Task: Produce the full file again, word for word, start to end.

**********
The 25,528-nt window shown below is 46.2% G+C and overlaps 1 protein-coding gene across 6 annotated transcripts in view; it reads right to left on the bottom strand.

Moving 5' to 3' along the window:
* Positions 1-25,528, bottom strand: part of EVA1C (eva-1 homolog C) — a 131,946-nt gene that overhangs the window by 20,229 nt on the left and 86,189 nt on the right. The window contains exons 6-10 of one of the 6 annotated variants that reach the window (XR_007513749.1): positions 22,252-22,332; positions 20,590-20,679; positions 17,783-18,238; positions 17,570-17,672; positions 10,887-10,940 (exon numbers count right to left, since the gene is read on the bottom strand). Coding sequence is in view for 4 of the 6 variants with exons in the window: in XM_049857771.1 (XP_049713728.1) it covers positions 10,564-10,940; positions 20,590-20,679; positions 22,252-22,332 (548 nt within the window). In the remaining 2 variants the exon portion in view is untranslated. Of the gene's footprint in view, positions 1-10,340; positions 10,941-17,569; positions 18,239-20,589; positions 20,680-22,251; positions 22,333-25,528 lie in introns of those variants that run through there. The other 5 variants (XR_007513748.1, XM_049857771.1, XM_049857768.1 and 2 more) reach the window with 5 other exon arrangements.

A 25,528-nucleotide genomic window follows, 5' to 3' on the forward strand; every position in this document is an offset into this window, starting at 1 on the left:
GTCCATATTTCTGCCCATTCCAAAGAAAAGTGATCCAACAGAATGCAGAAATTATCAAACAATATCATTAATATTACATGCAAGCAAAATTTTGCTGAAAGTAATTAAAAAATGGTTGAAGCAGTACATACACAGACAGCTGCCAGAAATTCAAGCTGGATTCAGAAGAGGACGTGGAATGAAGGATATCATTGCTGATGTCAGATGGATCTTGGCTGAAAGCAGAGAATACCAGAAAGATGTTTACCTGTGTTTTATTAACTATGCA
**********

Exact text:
The 25,528-nt window shown below is 46.2% G+C and overlaps 1 protein-coding gene across 6 annotated transcripts in view; it reads right to left on the bottom strand.

Moving 5' to 3' along the window:
* Positions 1-25,528, bottom strand: part of EVA1C (eva-1 homolog C) — a 131,946-nt gene that overhangs the window by 20,229 nt on the left and 86,189 nt on the right. The window contains exons 6-10 of one of the 6 annotated variants that reach the window (XR_007513749.1): positions 22,252-22,332; positions 20,590-20,679; positions 17,783-18,238; positions 17,570-17,672; positions 10,887-10,940 (exon numbers count right to left, since the gene is read on the bottom strand). Coding sequence is in view for 4 of the 6 variants with exons in the window: in XM_049857771.1 (XP_049713728.1) it covers positions 10,564-10,940; positions 20,590-20,679; positions 22,252-22,332 (548 nt within the window). In the remaining 2 variants the exon portion in view is untranslated. Of the gene's footprint in view, positions 1-10,340; positions 10,941-17,569; positions 18,239-20,589; positions 20,680-22,251; positions 22,333-25,528 lie in introns of those variants that run through there. The other 5 variants (XR_007513748.1, XM_049857771.1, XM_049857768.1 and 2 more) reach the window with 5 other exon arrangements.

A 25,528-nucleotide genomic window follows, 5' to 3' on the forward strand; every position in this document is an offset into this window, starting at 1 on the left:
GTCCATATTTCTGCCCATTCCAAAGAAAAGTGATCCAACAGAATGCAGAAATTATCAAACAATATCATTAATATTACATGCAAGCAAAATTTTGCTGAAAGTAATTAAAAAATGGTTGAAGCAGTACATACACAGACAGCTGCCAGAAATTCAAGCTGGATTCAGAAGAGGACGTGGAATGAAGGATATCATTGCTGATGTCAGATGGATCTTGGCTGAAAGCAGAGAATACCAGAAAGATGTTTACCTGTGTTTTATTAACTATGCA